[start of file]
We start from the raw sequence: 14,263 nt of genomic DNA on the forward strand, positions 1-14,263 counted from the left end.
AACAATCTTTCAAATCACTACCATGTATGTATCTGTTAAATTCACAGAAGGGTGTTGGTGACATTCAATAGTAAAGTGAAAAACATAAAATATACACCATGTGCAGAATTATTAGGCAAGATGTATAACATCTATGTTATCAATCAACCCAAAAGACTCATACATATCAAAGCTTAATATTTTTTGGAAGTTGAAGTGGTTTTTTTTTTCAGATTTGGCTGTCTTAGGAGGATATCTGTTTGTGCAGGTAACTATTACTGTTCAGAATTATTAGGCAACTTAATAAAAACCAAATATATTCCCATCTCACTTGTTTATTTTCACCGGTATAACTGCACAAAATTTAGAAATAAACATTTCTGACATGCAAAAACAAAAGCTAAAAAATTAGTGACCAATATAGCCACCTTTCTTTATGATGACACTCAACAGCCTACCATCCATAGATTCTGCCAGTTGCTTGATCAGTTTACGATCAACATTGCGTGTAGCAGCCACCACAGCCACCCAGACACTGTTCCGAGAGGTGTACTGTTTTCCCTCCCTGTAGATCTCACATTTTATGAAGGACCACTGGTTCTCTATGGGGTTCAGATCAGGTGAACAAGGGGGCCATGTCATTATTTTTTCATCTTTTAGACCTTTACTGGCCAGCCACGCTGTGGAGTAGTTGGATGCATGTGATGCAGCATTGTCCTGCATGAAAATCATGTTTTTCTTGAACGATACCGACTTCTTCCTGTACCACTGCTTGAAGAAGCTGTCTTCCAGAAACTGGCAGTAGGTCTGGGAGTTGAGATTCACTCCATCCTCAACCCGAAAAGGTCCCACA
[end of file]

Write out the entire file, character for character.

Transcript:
We start from the raw sequence: 14,263 nt of genomic DNA on the forward strand, positions 1-14,263 counted from the left end.
AACAATCTTTCAAATCACTACCATGTATGTATCTGTTAAATTCACAGAAGGGTGTTGGTGACATTCAATAGTAAAGTGAAAAACATAAAATATACACCATGTGCAGAATTATTAGGCAAGATGTATAACATCTATGTTATCAATCAACCCAAAAGACTCATACATATCAAAGCTTAATATTTTTTGGAAGTTGAAGTGGTTTTTTTTTTCAGATTTGGCTGTCTTAGGAGGATATCTGTTTGTGCAGGTAACTATTACTGTTCAGAATTATTAGGCAACTTAATAAAAACCAAATATATTCCCATCTCACTTGTTTATTTTCACCGGTATAACTGCACAAAATTTAGAAATAAACATTTCTGACATGCAAAAACAAAAGCTAAAAAATTAGTGACCAATATAGCCACCTTTCTTTATGATGACACTCAACAGCCTACCATCCATAGATTCTGCCAGTTGCTTGATCAGTTTACGATCAACATTGCGTGTAGCAGCCACCACAGCCACCCAGACACTGTTCCGAGAGGTGTACTGTTTTCCCTCCCTGTAGATCTCACATTTTATGAAGGACCACTGGTTCTCTATGGGGTTCAGATCAGGTGAACAAGGGGGCCATGTCATTATTTTTTCATCTTTTAGACCTTTACTGGCCAGCCACGCTGTGGAGTAGTTGGATGCATGTGATGCAGCATTGTCCTGCATGAAAATCATGTTTTTCTTGAACGATACCGACTTCTTCCTGTACCACTGCTTGAAGAAGCTGTCTTCCAGAAACTGGCAGTAGGTCTGGGAGTTGAGATTCACTCCATCCTCAACCCGAAAAGGTCCCACA